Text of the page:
State Water Resources Research Institute Program
Project ID: 2007OR79B
Title: Contributions of Glacier Melt to Upper Hood River Streamflow and Implications of Climate Change
Project Type: Research
Start Date: 3/01/2007
End Date: 2/28/2008
Congressional District: 5th
Focus Categories: Climatological Processes, Water Quantity, Hydrology
Keywords: glacial meltwater, climate change, Mount Hood, DHSVM, Hood River, Irrigation Districts
Principal Investigators: Nolin, Anne W.; Kellett, Ronald
Federal Funds: $ 9,998
Non-Federal Matching Funds: $ 20,094
Abstract: Mount Hood is the tallest mountain in Oregon and its 6 of its 11 glaciers feed into the five irrigation districts in Hood River Valley. Mount Hood?s glaciers have receded up to 61% in the past century and are projected to continue decreasing with further climate warming. Because glaciers store precipitation as snow and ice during winter and release it via meltwater during summer, glacier meltwater reduces the interseasonal and interannual variability of streamflow. However, the volume of meltwater from Mount Hood glaciers is not known because the glacial-fed streams are not gaged. The focus of this work is on current and projected glacier meltwater contributions to streamflow from three glaciers that feed two main branches of the Hood River.
The specific objectives are to:
Our approach uses a combination of direct streamflow measurements and a spatially distributed, physically based hydrologic model. We will quantify the amount of runoff from the Eliot, Coe and Ladd glaciers on the north side of Mount Hood. Measurements will be constructed using five gages set up immediately below glacier termini and several kilometers downstream. These data, along with historical gage records will serve as a calibration for a Distributed Hydrologic Vegetation and Soils Model (DHSVM), which simulates glacier meltwater runoff and basin-wide streamflow. Output from the model will allow us to project changes in glacier meltwater contributions to Hood River under climate warming scenarios. This research will improve the fundamental understanding of current and future effects of rapidly receding glaciers on water resources in a regime of water scarcity. We will communicate our results to USFS hydrologists and water managers of the relevant irrigation districts.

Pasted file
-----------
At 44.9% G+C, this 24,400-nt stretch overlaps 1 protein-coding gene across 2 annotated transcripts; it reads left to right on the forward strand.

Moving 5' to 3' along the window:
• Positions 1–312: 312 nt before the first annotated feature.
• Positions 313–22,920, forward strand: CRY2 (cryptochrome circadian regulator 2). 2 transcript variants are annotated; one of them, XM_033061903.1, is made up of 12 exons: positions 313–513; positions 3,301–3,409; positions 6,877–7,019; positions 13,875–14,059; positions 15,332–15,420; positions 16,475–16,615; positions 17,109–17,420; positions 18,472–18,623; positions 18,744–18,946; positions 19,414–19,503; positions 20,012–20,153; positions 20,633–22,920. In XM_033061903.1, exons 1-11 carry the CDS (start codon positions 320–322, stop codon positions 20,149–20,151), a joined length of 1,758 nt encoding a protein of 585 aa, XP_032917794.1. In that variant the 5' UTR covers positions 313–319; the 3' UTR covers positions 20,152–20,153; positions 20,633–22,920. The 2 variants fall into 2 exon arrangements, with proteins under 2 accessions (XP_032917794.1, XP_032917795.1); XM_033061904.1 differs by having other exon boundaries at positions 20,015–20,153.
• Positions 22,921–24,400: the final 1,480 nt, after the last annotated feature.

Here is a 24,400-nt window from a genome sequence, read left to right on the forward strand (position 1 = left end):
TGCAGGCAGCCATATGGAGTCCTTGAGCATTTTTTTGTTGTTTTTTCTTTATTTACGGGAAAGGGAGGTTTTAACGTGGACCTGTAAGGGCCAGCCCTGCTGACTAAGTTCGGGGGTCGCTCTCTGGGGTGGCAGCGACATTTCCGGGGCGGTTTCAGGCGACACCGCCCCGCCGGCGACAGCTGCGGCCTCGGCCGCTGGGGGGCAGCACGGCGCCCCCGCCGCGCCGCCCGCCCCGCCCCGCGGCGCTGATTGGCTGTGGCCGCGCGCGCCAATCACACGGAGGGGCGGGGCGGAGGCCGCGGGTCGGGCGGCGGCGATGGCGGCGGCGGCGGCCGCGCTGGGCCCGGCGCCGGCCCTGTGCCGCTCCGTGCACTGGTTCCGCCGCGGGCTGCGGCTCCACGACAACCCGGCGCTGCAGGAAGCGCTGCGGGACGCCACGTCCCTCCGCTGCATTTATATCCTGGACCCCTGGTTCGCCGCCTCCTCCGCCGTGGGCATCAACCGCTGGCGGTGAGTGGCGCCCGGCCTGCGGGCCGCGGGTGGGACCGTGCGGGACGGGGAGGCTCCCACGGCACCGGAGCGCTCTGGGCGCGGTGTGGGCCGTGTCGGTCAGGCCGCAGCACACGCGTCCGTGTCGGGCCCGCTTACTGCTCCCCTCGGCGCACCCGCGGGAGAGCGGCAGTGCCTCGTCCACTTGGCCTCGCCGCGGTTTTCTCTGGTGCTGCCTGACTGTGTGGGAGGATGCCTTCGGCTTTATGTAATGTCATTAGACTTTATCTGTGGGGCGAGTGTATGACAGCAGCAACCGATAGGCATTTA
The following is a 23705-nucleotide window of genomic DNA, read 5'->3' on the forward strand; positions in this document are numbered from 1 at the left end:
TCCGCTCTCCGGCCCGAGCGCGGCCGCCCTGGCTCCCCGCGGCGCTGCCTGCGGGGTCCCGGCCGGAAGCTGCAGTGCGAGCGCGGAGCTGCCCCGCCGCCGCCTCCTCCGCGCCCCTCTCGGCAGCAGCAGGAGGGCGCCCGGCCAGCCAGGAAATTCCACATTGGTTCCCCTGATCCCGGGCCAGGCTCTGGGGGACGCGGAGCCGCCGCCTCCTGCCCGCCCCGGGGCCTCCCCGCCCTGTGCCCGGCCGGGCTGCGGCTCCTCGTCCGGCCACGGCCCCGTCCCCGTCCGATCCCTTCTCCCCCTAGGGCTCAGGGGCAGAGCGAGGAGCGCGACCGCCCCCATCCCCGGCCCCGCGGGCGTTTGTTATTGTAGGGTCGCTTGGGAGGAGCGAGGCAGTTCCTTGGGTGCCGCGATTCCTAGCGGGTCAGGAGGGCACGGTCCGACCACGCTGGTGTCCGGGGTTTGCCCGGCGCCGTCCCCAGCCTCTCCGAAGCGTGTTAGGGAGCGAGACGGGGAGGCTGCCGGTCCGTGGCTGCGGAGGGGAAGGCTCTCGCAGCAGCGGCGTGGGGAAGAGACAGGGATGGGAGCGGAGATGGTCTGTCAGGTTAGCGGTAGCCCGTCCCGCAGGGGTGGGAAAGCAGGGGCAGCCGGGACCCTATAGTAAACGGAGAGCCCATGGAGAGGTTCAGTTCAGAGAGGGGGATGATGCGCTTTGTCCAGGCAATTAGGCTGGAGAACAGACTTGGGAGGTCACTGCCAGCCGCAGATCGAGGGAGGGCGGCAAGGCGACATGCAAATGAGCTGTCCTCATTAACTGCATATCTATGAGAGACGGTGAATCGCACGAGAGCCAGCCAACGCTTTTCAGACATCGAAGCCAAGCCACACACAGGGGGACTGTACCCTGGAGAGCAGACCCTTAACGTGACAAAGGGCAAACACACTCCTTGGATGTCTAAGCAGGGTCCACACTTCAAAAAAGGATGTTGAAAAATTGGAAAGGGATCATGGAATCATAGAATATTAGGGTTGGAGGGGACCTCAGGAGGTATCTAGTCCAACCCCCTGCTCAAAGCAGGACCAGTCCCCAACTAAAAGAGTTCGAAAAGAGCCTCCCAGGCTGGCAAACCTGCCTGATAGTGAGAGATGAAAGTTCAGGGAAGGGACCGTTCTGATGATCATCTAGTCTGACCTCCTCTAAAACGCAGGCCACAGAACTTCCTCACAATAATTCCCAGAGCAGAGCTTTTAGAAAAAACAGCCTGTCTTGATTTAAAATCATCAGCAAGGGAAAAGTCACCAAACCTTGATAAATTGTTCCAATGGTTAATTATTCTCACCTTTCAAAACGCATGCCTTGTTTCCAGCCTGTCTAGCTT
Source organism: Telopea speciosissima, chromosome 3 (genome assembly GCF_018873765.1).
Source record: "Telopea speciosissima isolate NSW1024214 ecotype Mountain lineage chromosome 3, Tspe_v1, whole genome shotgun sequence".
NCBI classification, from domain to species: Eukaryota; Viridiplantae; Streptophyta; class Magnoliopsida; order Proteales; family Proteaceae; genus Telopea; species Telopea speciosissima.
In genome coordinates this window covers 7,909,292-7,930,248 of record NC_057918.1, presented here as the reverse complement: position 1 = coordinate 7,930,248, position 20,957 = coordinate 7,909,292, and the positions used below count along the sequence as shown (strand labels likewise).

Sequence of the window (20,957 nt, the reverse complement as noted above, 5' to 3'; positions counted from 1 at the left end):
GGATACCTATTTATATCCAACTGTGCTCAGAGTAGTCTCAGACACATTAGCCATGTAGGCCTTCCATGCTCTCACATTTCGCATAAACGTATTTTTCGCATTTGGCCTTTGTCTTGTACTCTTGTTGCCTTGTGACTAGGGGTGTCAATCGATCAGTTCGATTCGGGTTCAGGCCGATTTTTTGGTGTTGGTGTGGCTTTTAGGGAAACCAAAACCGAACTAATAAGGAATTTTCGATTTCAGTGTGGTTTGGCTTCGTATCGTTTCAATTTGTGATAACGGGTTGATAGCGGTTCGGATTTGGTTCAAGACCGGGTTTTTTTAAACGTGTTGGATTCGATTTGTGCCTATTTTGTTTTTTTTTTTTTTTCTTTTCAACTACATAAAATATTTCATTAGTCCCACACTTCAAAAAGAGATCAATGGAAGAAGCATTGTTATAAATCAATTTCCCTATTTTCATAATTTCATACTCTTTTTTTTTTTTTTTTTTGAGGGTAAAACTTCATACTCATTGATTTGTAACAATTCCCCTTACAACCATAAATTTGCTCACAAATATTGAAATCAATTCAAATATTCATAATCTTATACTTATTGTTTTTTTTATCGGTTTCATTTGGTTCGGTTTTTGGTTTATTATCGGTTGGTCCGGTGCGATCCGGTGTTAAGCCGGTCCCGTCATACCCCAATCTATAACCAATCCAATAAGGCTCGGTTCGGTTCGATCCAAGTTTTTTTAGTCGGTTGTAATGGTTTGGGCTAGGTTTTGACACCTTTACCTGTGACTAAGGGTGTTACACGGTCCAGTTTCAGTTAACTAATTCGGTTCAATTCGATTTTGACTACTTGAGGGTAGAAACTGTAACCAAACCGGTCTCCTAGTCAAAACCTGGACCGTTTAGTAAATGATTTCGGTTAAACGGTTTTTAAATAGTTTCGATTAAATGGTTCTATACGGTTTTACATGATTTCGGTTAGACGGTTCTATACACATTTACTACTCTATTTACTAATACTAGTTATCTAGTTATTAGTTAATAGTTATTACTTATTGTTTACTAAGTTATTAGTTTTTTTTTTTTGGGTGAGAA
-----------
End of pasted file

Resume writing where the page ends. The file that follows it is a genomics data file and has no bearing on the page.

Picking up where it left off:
Progress/Completion Report, PDF